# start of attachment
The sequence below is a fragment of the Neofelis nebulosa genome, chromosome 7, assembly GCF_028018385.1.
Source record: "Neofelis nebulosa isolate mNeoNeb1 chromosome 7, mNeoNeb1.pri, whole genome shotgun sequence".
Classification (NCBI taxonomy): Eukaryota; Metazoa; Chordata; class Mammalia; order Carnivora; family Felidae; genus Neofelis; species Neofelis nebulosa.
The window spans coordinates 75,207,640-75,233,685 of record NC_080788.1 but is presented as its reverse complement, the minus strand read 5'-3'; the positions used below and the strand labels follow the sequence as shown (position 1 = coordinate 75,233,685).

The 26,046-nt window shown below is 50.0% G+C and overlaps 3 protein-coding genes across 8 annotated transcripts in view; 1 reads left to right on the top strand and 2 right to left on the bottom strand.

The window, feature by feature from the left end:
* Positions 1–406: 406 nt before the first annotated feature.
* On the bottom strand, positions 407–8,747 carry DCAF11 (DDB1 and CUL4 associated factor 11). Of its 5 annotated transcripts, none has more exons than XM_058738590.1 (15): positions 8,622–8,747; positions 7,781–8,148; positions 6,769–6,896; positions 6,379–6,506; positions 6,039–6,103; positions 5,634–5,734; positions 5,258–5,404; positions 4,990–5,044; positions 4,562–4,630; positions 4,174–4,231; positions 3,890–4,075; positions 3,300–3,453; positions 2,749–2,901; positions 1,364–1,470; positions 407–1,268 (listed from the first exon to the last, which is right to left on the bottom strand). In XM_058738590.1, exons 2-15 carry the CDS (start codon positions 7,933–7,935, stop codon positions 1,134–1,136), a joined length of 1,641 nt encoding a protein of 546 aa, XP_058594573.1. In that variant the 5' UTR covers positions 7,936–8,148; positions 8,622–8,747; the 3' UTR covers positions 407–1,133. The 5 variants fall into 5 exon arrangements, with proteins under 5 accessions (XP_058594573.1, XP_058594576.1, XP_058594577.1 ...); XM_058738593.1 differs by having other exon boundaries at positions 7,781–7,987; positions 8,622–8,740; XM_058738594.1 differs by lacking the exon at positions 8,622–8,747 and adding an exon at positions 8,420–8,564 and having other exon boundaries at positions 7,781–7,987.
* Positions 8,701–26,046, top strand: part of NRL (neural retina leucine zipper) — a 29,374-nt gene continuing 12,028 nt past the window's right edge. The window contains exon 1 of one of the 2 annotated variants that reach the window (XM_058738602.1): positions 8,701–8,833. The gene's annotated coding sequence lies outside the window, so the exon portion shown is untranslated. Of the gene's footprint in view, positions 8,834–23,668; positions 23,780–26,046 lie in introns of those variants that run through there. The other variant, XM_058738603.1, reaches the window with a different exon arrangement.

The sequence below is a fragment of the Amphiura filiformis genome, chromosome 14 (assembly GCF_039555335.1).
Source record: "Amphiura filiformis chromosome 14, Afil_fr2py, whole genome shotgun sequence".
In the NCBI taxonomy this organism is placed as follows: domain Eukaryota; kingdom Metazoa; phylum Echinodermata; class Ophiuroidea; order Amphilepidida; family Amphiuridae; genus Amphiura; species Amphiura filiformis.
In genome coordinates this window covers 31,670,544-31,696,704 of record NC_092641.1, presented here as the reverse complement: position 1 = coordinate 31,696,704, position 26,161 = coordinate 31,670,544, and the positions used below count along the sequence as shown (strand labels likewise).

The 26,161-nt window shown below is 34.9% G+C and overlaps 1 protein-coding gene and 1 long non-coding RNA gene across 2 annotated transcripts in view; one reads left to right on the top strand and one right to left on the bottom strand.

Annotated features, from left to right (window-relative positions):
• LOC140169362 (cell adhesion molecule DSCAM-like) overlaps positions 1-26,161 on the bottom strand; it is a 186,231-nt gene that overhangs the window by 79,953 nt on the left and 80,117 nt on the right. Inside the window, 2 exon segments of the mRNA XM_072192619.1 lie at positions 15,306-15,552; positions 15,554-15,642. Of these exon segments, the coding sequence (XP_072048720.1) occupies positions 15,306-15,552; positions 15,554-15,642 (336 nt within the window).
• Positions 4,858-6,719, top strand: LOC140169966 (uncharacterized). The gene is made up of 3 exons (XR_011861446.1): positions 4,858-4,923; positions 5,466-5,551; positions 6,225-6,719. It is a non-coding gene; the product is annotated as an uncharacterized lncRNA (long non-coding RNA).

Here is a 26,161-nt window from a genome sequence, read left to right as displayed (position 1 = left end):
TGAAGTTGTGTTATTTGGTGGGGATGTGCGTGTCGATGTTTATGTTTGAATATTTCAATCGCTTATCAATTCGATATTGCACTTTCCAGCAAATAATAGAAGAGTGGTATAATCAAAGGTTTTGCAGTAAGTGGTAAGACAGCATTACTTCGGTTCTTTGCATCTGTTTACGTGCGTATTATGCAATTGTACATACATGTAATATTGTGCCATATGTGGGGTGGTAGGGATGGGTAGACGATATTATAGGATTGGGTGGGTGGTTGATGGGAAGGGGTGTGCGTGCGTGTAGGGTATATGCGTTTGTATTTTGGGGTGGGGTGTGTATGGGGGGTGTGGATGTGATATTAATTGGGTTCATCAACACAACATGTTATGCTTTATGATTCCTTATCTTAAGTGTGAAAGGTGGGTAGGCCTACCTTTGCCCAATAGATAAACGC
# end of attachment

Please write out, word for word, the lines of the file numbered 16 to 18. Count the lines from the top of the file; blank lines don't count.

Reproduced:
• LOC140169362 (cell adhesion molecule DSCAM-like) overlaps positions 1-26,161 on the bottom strand; it is a 186,231-nt gene that overhangs the window by 79,953 nt on the left and 80,117 nt on the right. Inside the window, 2 exon segments of the mRNA XM_072192619.1 lie at positions 15,306-15,552; positions 15,554-15,642. Of these exon segments, the coding sequence (XP_072048720.1) occupies positions 15,306-15,552; positions 15,554-15,642 (336 nt within the window).
• Positions 4,858-6,719, top strand: LOC140169966 (uncharacterized). The gene is made up of 3 exons (XR_011861446.1): positions 4,858-4,923; positions 5,466-5,551; positions 6,225-6,719. It is a non-coding gene; the product is annotated as an uncharacterized lncRNA (long non-coding RNA).

Here is a 26,161-nt window from a genome sequence, read left to right as displayed (position 1 = left end):